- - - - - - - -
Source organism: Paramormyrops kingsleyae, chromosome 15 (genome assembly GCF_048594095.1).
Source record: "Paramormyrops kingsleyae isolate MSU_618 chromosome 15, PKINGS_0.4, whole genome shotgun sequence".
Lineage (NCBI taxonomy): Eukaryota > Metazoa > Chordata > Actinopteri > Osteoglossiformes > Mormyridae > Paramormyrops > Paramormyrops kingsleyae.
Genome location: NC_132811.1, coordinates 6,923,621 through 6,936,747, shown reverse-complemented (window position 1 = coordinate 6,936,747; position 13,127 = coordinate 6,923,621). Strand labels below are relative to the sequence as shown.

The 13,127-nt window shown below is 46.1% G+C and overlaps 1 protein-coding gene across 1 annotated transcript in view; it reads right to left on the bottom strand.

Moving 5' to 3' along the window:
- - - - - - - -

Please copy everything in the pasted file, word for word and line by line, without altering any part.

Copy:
Source organism: Paramormyrops kingsleyae, chromosome 15 (genome assembly GCF_048594095.1).
Source record: "Paramormyrops kingsleyae isolate MSU_618 chromosome 15, PKINGS_0.4, whole genome shotgun sequence".
Lineage (NCBI taxonomy): Eukaryota > Metazoa > Chordata > Actinopteri > Osteoglossiformes > Mormyridae > Paramormyrops > Paramormyrops kingsleyae.
Genome location: NC_132811.1, coordinates 6,923,621 through 6,936,747, shown reverse-complemented (window position 1 = coordinate 6,936,747; position 13,127 = coordinate 6,923,621). Strand labels below are relative to the sequence as shown.

The 13,127-nt window shown below is 46.1% G+C and overlaps 1 protein-coding gene across 1 annotated transcript in view; it reads right to left on the bottom strand.

Moving 5' to 3' along the window: